Several kilometers to the north of Canonbie, where the road follows
to the west of the river, Walker turned the car onto a sidelane. There,
the road followed the crest of the hills overlooking the river and Scotland's
highway A1. A mile later, after the car traveled over a level stretch of
the roadway, Walker steered it onto the shoulder, stopped, and got out.
He took up a pair of binoculars he bought in Carlisle. After walking fifty
yards up the crest of a hill, he positioned himself by leaning against
a stone wall. He adjusted the field glasses in the late, afternoon light.
Below him, half a kilometer to the east was an unoccupied home. It sat
on the far bank of the Esk River. It was a two-story home of English Tutor.
A bridge arched over the river to an open courtyard. To the North, South,
and behind the home were groupings of pine and birch. Beyond the trees
were rolling hills covered with heather. The scene presented a bucolic
picture of southern Scotland. It was a place of peace.
As Walker focused on the house, it was evident by the lack of kept grounds
that it was empty. The home was in need of being painted and offered the
appearance that its care came from a halfhearted caretaker. The home stood
reflecting distant ownership. Only a few in the county knew an American
sometimes came to stay in the house. Fewer knew the name given it. A stone
mason chiseled "The Hawk's Lair" into a stone pillar standing
to the right of the arching bridge.
Wes turned his interest to a rock formation down the slope of the hill.
There would be nothing left to chance. He needed to make preparations,
and he would have to secure the Austin. He rented the small car for three
months with the pretext of taking an extended vacation through Scotland.
He would also have to position the weapon case.
A refreshing wind struck Walker's face as he turned to walk back to
the car. The green of the hill country gave way to a sky of a setting sun.
He opened the weapon case and took out the Browning pistol and extra clips.
He lay them on the passenger seat, started the car to drive back to the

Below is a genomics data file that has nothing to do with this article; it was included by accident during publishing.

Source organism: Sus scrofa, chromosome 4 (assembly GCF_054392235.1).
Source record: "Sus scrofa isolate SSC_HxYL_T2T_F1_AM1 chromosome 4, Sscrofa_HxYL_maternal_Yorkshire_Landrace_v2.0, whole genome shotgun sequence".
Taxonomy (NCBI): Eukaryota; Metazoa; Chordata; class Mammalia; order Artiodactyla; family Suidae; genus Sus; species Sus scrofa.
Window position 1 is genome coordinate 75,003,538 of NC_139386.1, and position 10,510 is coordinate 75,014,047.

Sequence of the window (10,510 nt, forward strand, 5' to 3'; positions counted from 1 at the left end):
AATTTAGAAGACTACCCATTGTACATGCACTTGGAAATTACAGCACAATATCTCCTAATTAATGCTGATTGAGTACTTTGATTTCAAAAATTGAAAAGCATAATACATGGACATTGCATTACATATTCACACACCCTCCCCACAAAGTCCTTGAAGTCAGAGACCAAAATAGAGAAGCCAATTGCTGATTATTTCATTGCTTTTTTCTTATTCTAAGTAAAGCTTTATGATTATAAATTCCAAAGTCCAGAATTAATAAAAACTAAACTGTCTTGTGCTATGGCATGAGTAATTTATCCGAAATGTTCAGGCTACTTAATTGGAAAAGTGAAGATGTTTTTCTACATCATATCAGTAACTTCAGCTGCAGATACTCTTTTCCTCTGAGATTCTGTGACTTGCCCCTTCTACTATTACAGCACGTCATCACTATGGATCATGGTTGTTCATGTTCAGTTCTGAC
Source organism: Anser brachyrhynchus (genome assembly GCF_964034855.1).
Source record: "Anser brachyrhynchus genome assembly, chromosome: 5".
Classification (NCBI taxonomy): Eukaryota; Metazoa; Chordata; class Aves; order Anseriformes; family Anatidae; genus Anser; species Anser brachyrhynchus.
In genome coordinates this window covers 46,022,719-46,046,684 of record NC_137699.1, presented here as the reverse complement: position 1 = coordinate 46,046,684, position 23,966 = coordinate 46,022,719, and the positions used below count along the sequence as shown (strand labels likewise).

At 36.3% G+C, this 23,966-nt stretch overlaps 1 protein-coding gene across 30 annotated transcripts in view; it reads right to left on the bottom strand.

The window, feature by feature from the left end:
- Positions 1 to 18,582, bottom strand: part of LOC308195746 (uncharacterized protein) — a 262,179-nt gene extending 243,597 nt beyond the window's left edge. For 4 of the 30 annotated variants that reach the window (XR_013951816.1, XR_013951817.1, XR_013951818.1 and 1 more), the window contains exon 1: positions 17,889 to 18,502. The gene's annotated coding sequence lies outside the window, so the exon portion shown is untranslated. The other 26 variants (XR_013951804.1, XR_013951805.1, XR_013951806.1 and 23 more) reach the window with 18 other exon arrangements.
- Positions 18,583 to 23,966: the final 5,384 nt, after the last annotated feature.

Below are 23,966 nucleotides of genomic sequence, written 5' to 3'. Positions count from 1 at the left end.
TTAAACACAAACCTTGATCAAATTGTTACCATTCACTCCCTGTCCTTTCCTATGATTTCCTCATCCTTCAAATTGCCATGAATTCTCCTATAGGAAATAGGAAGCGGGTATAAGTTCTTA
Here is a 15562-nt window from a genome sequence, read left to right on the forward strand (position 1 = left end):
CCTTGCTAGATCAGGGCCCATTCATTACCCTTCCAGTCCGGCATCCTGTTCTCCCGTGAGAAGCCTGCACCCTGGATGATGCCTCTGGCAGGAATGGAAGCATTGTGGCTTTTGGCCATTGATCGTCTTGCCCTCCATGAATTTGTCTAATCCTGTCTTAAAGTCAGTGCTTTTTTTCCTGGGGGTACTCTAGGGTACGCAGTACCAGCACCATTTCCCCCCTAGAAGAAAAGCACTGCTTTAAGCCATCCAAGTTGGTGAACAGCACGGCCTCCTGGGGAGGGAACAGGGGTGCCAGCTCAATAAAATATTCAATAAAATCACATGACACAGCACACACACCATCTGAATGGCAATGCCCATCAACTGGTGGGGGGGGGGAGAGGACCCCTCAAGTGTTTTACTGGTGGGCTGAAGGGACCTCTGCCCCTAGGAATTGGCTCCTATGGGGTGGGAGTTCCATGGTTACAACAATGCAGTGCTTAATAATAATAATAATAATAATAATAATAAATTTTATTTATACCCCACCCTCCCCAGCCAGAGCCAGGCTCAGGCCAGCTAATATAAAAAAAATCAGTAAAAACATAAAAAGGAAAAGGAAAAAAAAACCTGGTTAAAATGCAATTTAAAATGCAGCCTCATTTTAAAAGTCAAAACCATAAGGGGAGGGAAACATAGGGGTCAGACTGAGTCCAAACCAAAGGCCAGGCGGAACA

highway, and crossed the bridge to drive to the house. After parking to
the back, he unloaded the groceries and sat them on a stone patio along
with the pistol and clips of ammunition. He returned to the car to drive
it back to the turn-off where he viewed the home with the binoculars. After
hiding the small car in a ravine, he came down the incline running to the
highway. Halfway down it, he placed the weapon case behind a bolder, covered
it with heather, and descended to the highway.
Before crossing the bridge, Wes paused to study the stone pillar with
its engraving. From there, he walked the gravel drive to the house. After
reaching the back patio he took a key from a plastic case beneath a heavy
stone and opened the door. He carried the bags of groceries into the house.
Now he needed sleep.
Tomorrow he would thumb his way to Edinburgh where he would take a flight
to London and continue to Jerusalem. There, a woman named Laleh Sanders
knew the details of the deaths of eight American aviators. She possessed
the papers to prove the accident in the desert wasn't what the White House
told the American public. Unlike the novels on the IRA and the PLO, Walker
felt a sense of fear for the unknown. If Harold Rush died because someone
thought The Raven talked to him, his life was on a trading block. It was
there for a story . . . a story that could rock the American public.
Go to Chapter Twenty